Poor indoor air quality can affect your health in a number of ways, and research has shown that certain toxins or chemicals can build up in people’s systems and cause trouble years down the road. Children, elders, or people who suffer from chronic illness or weakened immune systems are particularly vulnerable to poor indoor air quality which can worsen symptoms or complicate existing illnesses.
While the symptoms of poor indoor air quality health effects are broad, there are a number of them that can be mistaken for other illnesses such as colds, influenza, or allergies. They are:
- itchy, watery eyes
The key sign that your trouble may be with indoor air quality health effects is that they often completely disappear as soon as you leave the room or building.Indoor air quality health effects can be experienced at any time, by any person. But when indoor air quality is a problem in your own home, these effects can become serious. Air pollution can affect asthma, COPD, or allergies, but also heart conditions like angina; it can even be a contributing factor to heart attacks or strokes. Air pollution from some pollutants like asbestos or bacteria like legionella (which causes Legionnaires’ disease) can be fatal.
Some indoor air quality health effects may show up after one exposure, while others take repeated exposure to cause symptoms, which often makes it difficult to pinpoint the exact cause of the problem.
These small chemical compounds are common in many household items like wood, perfumes, paint, cleaners, glues, and solvents. They may be stable as a liquid or solid, but when exposed to air, they rapidly become gaseous and can become problematic for your indoor air quality.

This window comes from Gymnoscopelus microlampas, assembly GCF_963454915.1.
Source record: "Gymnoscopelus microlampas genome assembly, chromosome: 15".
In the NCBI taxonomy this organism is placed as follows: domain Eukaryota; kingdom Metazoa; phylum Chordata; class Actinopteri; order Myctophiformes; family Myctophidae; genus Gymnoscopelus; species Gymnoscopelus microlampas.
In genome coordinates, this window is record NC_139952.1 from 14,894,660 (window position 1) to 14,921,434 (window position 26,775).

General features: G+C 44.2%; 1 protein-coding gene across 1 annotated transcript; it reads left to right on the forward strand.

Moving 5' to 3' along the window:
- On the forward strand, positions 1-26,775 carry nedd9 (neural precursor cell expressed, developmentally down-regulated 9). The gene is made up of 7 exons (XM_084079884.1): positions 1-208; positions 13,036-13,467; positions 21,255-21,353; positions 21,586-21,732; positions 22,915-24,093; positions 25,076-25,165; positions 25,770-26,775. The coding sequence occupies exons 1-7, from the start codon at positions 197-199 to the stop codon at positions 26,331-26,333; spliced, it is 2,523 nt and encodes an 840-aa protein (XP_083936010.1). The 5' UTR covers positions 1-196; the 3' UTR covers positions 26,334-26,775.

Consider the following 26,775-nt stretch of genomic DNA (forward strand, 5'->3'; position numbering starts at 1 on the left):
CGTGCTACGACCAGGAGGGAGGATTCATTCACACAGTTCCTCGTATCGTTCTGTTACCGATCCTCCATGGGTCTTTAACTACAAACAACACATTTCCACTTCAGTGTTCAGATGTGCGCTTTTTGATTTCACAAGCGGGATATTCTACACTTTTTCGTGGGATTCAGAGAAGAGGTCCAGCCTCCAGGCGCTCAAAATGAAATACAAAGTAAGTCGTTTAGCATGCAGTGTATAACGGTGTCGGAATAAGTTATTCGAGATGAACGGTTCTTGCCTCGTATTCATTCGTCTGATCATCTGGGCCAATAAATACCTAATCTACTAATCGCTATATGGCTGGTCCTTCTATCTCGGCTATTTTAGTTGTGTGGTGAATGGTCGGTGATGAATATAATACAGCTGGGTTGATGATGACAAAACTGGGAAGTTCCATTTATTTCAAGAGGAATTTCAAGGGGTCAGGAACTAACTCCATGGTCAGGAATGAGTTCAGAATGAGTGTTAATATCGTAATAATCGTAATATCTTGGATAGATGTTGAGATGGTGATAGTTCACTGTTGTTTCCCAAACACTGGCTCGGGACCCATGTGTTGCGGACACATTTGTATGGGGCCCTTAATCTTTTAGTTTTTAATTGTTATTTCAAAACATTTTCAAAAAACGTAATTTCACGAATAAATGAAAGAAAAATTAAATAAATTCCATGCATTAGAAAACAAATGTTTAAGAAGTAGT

Here are some of the worst offenders of off-gas and volatile organic compounds in the home:
Particle Board and Plywood
Judging by words of the American Chemistry Council, Formaldehyde is positively benign, a natural part of our world. And it is, in small doses. Unfortunately, it is part of the glue that holds particle board together, the stuff our houses and furniture is made of. It is a recognized carcinogen and causes eye and nose irritation. But hey, it’s a natural part of our world.
The best way to avoid formaldehyde is to buy used, whether it is an older home where it has had the time to off-gas, or furniture that has stood the test of time. Or, buy solid wood furniture instead of particle board.
Here is a completely useless product that does nothing but add VOCs to your clothing. Chemicals include chloroform and pentanes, which the Material Safety Data Sheet suggests can cause eye and skin irritation. Ultimately, anything that is designed to make your clothes smell nice is releasing compounds you don’t want in your house. To reduce wrinkles, static and drying time, use dryer balls instead.
There really are few products stupider than air fresheners, which are actually designed to pump chemicals into your home. The NRDC notes that 75% of houses now use them. Most of them are pumping out phthalates, the gender bender hormone disruptor that is the main villain in vinyl. The NRDC says:
Phthalates are hormone-disrupting chemicals that can be particularly dangerous for young children and unborn babies. Exposure to phthalates can affect testosterone levels and lead to reproductive abnormalities, including abnormal genitalia and reduced sperm production. The State of California notes that five types of phthalates—including one that we found in air freshener products—are “known to cause birth defects or reproductive harm.” Young children and pregnant women should be especially careful to avoid contact with these chemicals.
To enhance the scent in your home, you can use essential oils and a diffuser instead of chemical sprays. They’re safe and natural, and smell much better, anyways.
Example: These Lagunamoon Essential Oils are premium grade, natural and 100% pure. The set includes lemongrass, peppermint, orange, lavender, eucalyptus, and tea tree.